Cocoa Industry Analysis
Cocoa is a cash crop and critical export for producing countries and is also a key import for consuming countries, which typically do not have suitable climates for cocoa production. Traveling along a global supply chain, cocoa beans go through a complex production process that includes farmers, buyers, shipping organizations, processors, manufacturers, chocolatiers, and distributers.
Cultivation of cocoa is a delicate process, as the trees are susceptible to changing weather patterns, diseases, and insects. Unlike larger, industrialized agribusinesses, the vast majority of cocoa comes from small, family-run farms, which often rely on outdated farming practices and have limited organizational leverage. Steadily increasing demand from worldwide consumers encourages a number of global efforts and funds committed to support and improve cocoa farm sustainability.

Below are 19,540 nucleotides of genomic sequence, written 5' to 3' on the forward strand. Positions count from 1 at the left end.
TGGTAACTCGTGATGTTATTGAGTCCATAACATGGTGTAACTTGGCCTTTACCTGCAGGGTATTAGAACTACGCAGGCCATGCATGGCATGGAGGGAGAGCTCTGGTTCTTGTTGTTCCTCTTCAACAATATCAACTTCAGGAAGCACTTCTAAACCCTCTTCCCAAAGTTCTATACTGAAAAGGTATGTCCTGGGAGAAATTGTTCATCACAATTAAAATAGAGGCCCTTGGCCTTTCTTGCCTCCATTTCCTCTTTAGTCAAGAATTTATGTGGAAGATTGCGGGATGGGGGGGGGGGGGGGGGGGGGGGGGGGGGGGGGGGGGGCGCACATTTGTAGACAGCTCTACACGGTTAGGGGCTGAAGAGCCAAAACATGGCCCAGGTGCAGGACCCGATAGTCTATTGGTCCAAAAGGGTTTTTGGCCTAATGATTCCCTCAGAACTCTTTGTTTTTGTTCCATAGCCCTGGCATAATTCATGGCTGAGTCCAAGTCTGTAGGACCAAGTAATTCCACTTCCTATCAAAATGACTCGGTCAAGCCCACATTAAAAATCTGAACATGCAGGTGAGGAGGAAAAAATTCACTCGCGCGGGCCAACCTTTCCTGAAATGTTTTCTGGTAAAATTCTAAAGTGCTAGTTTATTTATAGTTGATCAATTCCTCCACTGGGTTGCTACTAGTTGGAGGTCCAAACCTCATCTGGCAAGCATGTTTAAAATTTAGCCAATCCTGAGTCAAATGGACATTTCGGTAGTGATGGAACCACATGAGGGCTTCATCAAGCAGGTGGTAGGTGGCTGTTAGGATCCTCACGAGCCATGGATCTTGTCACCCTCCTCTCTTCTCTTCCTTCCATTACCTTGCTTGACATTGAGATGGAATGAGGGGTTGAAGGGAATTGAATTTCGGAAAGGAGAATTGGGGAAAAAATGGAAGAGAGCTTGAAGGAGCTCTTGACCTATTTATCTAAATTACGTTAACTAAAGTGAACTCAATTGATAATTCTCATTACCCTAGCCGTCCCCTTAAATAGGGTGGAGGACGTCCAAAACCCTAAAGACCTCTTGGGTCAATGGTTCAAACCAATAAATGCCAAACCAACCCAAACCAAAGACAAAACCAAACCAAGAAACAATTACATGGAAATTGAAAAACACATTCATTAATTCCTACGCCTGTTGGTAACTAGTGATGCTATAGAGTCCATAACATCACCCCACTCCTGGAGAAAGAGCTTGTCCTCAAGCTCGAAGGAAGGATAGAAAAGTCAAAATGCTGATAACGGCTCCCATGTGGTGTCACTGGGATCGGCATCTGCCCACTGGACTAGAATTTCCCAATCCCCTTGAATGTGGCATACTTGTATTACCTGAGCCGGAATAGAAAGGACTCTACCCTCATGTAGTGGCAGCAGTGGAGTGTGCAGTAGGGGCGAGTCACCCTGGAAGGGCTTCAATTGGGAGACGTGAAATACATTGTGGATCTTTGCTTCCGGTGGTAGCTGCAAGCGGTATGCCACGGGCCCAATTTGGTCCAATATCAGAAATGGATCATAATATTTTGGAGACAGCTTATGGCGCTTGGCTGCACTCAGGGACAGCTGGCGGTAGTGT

Cocoa trees grow in tropical environments, within 15 to 20 degrees latitude from the equator. The ideal climate for growing cocoa is hot, rainy, and tropical, with lush vegetation to provide shade for the cocoa trees. The primary growing regions are Africa, Asia, and Latin America. The largest producing country by volume is Côte d’Ivoire, which produces 33% of global supply.
Major producing countries in each region include:
• Africa(68%): Côte d’Ivoire, Ghana, Nigeria, Cameroon
• Asia/Oceania(17%): Indonesia, Malaysia, Papua New Guinea
• Americas (15%): Brazil, Ecuador, Colombia
Unlike large, industrialized crops, 80% to 90% of cocoa comes from small, family-run farms, with approximately five to six million cocoa farmers worldwide. In Africa and Asia, the typical farm covers two to four hectares (five to ten acres). Each hectare produces 300 to 400 kilograms of cocoa beans in Africa and about 500 kilograms in Asia. Cocoa farms in the Americas tend to be slightly larger and produce 500 to 600 kilograms of cocoa beans per...